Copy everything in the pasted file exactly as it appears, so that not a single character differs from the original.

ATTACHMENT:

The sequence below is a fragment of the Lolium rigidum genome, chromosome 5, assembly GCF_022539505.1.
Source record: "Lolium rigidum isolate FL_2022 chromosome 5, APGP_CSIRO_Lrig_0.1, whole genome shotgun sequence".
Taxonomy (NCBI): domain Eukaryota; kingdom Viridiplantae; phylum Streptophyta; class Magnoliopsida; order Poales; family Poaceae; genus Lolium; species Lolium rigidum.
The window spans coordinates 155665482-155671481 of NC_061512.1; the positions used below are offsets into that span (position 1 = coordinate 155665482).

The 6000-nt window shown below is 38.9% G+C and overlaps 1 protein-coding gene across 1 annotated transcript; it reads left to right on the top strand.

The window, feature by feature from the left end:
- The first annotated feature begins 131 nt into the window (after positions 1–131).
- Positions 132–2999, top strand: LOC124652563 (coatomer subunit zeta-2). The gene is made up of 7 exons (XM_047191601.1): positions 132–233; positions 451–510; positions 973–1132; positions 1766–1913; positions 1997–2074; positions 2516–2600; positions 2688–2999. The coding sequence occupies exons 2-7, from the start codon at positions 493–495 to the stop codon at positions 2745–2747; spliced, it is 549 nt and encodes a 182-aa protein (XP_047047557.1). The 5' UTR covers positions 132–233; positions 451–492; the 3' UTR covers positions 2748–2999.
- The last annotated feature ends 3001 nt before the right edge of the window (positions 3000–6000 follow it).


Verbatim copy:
The sequence below is a fragment of the Lolium rigidum genome, chromosome 5, assembly GCF_022539505.1.
Source record: "Lolium rigidum isolate FL_2022 chromosome 5, APGP_CSIRO_Lrig_0.1, whole genome shotgun sequence".
Taxonomy (NCBI): domain Eukaryota; kingdom Viridiplantae; phylum Streptophyta; class Magnoliopsida; order Poales; family Poaceae; genus Lolium; species Lolium rigidum.
The window spans coordinates 155665482-155671481 of NC_061512.1; the positions used below are offsets into that span (position 1 = coordinate 155665482).

The 6000-nt window shown below is 38.9% G+C and overlaps 1 protein-coding gene across 1 annotated transcript; it reads left to right on the top strand.

The window, feature by feature from the left end:
- The first annotated feature begins 131 nt into the window (after positions 1–131).
- Positions 132–2999, top strand: LOC124652563 (coatomer subunit zeta-2). The gene is made up of 7 exons (XM_047191601.1): positions 132–233; positions 451–510; positions 973–1132; positions 1766–1913; positions 1997–2074; positions 2516–2600; positions 2688–2999. The coding sequence occupies exons 2-7, from the start codon at positions 493–495 to the stop codon at positions 2745–2747; spliced, it is 549 nt and encodes a 182-aa protein (XP_047047557.1). The 5' UTR covers positions 132–233; positions 451–492; the 3' UTR covers positions 2748–2999.
- The last annotated feature ends 3001 nt before the right edge of the window (positions 3000–6000 follow it).